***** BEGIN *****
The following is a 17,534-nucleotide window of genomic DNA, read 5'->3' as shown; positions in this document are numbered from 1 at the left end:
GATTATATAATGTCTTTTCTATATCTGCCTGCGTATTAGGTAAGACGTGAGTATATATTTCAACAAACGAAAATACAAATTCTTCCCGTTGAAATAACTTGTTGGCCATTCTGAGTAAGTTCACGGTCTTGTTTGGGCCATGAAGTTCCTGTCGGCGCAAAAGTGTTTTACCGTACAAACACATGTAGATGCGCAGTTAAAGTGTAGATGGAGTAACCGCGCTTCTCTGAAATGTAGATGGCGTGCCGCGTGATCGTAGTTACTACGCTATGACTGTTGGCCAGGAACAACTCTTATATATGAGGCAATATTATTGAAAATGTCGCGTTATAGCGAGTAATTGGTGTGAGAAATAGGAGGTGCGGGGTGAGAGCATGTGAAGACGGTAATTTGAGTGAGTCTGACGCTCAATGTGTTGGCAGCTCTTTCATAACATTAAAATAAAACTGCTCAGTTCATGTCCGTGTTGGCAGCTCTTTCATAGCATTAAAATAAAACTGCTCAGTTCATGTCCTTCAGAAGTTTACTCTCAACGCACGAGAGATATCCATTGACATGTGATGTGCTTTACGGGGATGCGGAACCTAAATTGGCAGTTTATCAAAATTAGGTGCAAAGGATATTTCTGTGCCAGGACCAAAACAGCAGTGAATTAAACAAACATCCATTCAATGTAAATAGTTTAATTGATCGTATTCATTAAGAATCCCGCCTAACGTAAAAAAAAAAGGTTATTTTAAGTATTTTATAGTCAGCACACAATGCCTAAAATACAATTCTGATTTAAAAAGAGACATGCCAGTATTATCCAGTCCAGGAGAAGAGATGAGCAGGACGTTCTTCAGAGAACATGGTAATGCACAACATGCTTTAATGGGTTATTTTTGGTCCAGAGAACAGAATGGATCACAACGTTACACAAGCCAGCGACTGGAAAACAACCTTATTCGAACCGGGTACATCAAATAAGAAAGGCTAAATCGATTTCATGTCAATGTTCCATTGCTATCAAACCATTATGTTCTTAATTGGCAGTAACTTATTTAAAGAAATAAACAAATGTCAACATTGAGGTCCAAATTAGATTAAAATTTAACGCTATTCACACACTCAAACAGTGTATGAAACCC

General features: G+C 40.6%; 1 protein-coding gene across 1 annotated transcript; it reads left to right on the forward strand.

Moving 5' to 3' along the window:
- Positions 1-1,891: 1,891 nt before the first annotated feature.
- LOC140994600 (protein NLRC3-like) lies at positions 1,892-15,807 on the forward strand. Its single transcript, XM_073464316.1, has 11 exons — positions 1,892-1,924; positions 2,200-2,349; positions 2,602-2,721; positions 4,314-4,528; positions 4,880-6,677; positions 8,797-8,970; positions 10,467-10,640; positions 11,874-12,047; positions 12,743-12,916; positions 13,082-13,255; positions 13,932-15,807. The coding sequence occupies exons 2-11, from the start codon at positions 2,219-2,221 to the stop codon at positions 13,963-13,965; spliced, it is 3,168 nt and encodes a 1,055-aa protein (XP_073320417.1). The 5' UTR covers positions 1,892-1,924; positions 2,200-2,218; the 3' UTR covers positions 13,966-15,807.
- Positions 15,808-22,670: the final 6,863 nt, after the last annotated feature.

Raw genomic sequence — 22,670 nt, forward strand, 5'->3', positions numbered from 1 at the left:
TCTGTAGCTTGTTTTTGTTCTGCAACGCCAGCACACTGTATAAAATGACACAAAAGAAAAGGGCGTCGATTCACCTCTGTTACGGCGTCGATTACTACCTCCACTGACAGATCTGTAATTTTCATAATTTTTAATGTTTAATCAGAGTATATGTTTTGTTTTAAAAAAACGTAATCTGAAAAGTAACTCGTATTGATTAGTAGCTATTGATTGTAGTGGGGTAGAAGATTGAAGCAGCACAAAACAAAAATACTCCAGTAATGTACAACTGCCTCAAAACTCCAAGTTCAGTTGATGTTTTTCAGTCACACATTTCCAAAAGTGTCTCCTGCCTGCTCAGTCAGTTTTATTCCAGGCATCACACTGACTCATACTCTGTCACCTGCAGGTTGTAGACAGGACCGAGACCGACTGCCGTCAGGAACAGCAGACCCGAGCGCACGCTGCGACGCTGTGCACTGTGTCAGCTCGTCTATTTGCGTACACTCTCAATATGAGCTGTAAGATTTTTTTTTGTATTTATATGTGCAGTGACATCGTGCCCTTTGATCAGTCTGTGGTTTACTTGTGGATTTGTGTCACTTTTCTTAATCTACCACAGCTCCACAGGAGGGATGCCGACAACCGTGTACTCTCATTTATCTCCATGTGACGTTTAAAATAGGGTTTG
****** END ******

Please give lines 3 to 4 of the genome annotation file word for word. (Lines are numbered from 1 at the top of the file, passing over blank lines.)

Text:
General features: G+C 40.6%; 1 protein-coding gene across 1 annotated transcript; it reads left to right on the forward strand.

Moving 5' to 3' along the window: